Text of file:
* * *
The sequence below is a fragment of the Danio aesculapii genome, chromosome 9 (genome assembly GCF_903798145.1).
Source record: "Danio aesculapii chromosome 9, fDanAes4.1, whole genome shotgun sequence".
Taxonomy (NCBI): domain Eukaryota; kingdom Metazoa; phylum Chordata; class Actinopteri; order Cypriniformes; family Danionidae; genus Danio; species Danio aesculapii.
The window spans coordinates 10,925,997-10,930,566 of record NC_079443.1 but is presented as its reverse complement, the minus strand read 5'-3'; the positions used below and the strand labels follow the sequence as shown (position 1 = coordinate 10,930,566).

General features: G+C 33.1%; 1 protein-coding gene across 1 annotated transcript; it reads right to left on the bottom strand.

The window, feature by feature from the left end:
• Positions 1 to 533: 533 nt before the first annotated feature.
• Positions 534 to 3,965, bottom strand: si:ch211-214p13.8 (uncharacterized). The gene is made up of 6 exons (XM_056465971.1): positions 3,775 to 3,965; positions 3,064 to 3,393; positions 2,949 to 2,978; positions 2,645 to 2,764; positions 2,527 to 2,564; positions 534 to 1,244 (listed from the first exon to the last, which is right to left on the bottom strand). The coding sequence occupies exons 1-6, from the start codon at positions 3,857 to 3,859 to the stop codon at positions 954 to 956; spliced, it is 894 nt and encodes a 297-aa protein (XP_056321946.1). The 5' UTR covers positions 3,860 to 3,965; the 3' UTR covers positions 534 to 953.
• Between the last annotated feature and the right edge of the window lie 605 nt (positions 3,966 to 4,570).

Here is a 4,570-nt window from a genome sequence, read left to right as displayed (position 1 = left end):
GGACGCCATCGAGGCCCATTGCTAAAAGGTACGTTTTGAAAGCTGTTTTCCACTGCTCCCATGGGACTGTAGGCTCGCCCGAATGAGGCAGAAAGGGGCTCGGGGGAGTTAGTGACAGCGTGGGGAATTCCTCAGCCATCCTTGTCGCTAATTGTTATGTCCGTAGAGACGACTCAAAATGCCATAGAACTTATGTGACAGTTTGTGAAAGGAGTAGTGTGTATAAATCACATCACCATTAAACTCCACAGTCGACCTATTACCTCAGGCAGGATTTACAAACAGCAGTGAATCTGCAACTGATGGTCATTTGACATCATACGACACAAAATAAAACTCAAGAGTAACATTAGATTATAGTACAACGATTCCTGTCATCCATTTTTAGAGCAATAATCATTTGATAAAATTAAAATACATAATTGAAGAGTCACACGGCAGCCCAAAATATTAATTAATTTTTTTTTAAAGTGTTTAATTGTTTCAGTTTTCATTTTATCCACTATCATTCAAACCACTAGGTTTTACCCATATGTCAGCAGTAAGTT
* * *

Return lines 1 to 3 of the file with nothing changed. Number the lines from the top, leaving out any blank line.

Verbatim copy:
The sequence below is a fragment of the Danio aesculapii genome, chromosome 9 (genome assembly GCF_903798145.1).
Source record: "Danio aesculapii chromosome 9, fDanAes4.1, whole genome shotgun sequence".
Taxonomy (NCBI): domain Eukaryota; kingdom Metazoa; phylum Chordata; class Actinopteri; order Cypriniformes; family Danionidae; genus Danio; species Danio aesculapii.